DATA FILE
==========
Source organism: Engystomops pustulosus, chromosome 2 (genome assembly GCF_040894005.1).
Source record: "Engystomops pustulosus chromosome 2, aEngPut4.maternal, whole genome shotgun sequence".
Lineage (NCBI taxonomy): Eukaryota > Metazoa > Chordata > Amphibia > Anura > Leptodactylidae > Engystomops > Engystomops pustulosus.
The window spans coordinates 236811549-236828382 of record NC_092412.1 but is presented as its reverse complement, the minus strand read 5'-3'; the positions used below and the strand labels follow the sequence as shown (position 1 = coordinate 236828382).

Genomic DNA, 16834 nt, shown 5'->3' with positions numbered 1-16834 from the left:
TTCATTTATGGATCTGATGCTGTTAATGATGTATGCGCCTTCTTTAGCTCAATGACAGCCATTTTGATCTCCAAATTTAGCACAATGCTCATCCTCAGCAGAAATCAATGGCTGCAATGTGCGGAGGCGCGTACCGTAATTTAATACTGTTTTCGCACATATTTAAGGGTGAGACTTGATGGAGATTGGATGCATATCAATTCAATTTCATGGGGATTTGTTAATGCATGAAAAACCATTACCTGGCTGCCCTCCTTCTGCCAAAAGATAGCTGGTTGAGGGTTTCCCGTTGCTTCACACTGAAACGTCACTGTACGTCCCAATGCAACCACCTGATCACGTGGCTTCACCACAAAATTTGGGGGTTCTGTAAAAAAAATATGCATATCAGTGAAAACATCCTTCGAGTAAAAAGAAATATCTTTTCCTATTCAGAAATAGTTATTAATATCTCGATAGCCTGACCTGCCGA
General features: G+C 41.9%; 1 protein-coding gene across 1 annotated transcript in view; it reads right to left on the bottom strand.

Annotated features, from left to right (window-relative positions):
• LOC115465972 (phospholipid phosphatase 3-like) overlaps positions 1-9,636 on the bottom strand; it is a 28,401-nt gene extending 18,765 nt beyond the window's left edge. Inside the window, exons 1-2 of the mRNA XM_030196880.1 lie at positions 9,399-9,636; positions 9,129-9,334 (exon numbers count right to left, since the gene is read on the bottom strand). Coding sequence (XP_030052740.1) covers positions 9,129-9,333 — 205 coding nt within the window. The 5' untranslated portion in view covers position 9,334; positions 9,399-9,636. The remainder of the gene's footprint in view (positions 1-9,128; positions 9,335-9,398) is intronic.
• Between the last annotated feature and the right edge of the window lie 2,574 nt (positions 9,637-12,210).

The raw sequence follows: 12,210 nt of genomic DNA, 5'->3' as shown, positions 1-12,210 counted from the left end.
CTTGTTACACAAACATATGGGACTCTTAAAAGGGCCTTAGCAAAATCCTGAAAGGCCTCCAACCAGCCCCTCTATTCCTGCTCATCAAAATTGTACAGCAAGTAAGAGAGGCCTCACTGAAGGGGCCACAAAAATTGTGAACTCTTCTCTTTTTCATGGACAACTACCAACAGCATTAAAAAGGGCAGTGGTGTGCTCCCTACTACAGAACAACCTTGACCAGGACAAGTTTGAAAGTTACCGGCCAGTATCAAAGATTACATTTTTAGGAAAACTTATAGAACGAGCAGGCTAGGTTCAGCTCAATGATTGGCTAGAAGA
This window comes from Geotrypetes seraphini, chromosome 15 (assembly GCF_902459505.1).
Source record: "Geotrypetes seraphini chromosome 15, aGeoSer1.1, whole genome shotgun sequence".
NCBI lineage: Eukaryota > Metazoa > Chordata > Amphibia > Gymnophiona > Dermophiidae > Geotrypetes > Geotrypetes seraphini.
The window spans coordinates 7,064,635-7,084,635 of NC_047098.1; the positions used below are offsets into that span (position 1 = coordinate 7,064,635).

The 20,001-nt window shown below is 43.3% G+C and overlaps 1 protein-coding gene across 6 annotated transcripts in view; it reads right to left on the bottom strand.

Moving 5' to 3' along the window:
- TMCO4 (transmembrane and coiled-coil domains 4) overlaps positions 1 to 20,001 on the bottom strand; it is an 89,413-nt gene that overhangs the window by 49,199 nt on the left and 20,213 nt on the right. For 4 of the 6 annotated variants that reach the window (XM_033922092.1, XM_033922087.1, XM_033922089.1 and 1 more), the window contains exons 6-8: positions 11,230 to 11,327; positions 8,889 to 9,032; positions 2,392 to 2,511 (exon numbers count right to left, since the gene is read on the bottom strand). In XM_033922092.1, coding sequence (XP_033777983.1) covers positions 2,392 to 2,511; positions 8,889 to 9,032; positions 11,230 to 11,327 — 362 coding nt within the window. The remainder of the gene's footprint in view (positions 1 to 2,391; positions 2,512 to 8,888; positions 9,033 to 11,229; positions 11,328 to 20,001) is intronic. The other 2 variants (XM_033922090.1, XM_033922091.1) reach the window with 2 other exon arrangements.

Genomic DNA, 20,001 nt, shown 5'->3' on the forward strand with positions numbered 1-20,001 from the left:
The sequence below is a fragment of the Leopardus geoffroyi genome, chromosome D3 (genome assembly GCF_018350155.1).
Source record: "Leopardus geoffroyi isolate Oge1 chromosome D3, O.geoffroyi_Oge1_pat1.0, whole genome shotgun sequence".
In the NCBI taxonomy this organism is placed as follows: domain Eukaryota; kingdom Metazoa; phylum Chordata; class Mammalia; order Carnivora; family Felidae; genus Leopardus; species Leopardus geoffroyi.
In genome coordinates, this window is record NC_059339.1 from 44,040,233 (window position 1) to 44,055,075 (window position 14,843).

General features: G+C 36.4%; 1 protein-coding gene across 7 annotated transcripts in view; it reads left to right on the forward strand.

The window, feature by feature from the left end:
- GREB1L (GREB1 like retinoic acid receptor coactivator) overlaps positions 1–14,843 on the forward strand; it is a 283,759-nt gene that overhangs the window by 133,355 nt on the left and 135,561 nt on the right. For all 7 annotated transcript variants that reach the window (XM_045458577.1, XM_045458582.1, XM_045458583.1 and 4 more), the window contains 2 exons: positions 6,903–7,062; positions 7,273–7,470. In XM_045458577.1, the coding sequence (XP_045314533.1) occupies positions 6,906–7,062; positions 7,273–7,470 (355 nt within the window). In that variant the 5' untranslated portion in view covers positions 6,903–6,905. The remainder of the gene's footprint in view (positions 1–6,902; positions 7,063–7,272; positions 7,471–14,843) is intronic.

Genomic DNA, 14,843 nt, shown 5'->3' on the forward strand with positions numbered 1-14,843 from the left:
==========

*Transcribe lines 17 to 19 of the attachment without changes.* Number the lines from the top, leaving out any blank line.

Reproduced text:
The 20,001-nt window shown below is 43.3% G+C and overlaps 1 protein-coding gene across 6 annotated transcripts in view; it reads right to left on the bottom strand.

Moving 5' to 3' along the window:
- TMCO4 (transmembrane and coiled-coil domains 4) overlaps positions 1 to 20,001 on the bottom strand; it is an 89,413-nt gene that overhangs the window by 49,199 nt on the left and 20,213 nt on the right. For 4 of the 6 annotated variants that reach the window (XM_033922092.1, XM_033922087.1, XM_033922089.1 and 1 more), the window contains exons 6-8: positions 11,230 to 11,327; positions 8,889 to 9,032; positions 2,392 to 2,511 (exon numbers count right to left, since the gene is read on the bottom strand). In XM_033922092.1, coding sequence (XP_033777983.1) covers positions 2,392 to 2,511; positions 8,889 to 9,032; positions 11,230 to 11,327 — 362 coding nt within the window. The remainder of the gene's footprint in view (positions 1 to 2,391; positions 2,512 to 8,888; positions 9,033 to 11,229; positions 11,328 to 20,001) is intronic. The other 2 variants (XM_033922090.1, XM_033922091.1) reach the window with 2 other exon arrangements.